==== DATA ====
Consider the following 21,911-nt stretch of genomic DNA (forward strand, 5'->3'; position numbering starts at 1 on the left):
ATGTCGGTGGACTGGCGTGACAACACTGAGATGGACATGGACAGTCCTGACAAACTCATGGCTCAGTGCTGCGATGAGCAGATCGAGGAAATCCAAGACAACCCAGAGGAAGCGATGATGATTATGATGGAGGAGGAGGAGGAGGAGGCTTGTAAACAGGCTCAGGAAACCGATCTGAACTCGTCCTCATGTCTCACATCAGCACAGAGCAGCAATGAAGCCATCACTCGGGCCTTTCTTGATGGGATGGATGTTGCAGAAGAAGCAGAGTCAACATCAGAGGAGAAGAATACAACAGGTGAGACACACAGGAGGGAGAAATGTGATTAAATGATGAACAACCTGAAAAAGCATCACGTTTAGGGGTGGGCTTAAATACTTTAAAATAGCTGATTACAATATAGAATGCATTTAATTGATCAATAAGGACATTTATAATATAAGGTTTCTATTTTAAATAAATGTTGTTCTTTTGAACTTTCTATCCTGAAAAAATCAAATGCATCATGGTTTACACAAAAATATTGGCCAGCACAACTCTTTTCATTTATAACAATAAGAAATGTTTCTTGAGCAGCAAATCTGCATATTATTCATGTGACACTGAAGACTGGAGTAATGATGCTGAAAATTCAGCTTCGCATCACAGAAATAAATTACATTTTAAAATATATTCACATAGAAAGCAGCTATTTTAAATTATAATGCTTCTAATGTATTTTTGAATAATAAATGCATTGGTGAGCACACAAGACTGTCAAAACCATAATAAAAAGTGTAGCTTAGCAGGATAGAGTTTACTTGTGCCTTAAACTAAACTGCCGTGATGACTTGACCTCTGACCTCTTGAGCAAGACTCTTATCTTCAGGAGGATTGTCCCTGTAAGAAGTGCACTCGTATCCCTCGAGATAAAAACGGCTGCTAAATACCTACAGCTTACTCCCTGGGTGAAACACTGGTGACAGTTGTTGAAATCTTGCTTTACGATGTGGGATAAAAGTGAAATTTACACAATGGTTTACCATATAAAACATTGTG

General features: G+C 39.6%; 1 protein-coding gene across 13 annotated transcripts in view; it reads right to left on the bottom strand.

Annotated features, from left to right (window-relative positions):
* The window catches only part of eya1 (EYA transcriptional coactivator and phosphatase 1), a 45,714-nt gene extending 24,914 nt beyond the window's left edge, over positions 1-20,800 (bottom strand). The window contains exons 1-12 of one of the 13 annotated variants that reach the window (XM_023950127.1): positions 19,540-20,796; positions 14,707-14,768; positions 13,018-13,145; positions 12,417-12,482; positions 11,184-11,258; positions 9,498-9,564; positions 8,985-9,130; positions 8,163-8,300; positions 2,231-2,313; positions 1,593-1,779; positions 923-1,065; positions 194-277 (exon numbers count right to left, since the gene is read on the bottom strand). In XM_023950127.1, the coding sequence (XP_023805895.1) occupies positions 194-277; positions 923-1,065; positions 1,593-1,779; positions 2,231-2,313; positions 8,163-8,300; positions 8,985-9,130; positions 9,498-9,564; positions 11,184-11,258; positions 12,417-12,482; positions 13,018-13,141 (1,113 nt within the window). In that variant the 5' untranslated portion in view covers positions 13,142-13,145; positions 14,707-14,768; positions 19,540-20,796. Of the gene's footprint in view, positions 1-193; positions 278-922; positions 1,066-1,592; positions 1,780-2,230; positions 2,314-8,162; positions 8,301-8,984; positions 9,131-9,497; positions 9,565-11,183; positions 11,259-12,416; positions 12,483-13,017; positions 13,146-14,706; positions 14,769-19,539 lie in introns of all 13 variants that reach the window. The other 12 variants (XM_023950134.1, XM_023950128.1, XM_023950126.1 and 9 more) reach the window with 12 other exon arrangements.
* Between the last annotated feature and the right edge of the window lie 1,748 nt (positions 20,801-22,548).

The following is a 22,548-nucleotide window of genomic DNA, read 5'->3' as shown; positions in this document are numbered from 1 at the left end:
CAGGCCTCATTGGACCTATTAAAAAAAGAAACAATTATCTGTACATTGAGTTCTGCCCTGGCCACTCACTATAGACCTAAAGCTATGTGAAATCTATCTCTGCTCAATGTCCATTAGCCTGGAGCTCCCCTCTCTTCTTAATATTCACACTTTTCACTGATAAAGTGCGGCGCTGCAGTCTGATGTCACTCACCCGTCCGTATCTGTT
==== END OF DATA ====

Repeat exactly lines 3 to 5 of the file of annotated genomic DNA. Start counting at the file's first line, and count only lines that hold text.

General features: G+C 39.6%; 1 protein-coding gene across 13 annotated transcripts in view; it reads right to left on the bottom strand.

Annotated features, from left to right (window-relative positions):
* The window catches only part of eya1 (EYA transcriptional coactivator and phosphatase 1), a 45,714-nt gene extending 24,914 nt beyond the window's left edge, over positions 1-20,800 (bottom strand). The window contains exons 1-12 of one of the 13 annotated variants that reach the window (XM_023950127.1): positions 19,540-20,796; positions 14,707-14,768; positions 13,018-13,145; positions 12,417-12,482; positions 11,184-11,258; positions 9,498-9,564; positions 8,985-9,130; positions 8,163-8,300; positions 2,231-2,313; positions 1,593-1,779; positions 923-1,065; positions 194-277 (exon numbers count right to left, since the gene is read on the bottom strand). In XM_023950127.1, the coding sequence (XP_023805895.1) occupies positions 194-277; positions 923-1,065; positions 1,593-1,779; positions 2,231-2,313; positions 8,163-8,300; positions 8,985-9,130; positions 9,498-9,564; positions 11,184-11,258; positions 12,417-12,482; positions 13,018-13,141 (1,113 nt within the window). In that variant the 5' untranslated portion in view covers positions 13,142-13,145; positions 14,707-14,768; positions 19,540-20,796. Of the gene's footprint in view, positions 1-193; positions 278-922; positions 1,066-1,592; positions 1,780-2,230; positions 2,314-8,162; positions 8,301-8,984; positions 9,131-9,497; positions 9,565-11,183; positions 11,259-12,416; positions 12,483-13,017; positions 13,146-14,706; positions 14,769-19,539 lie in introns of all 13 variants that reach the window. The other 12 variants (XM_023950134.1, XM_023950128.1, XM_023950126.1 and 9 more) reach the window with 12 other exon arrangements.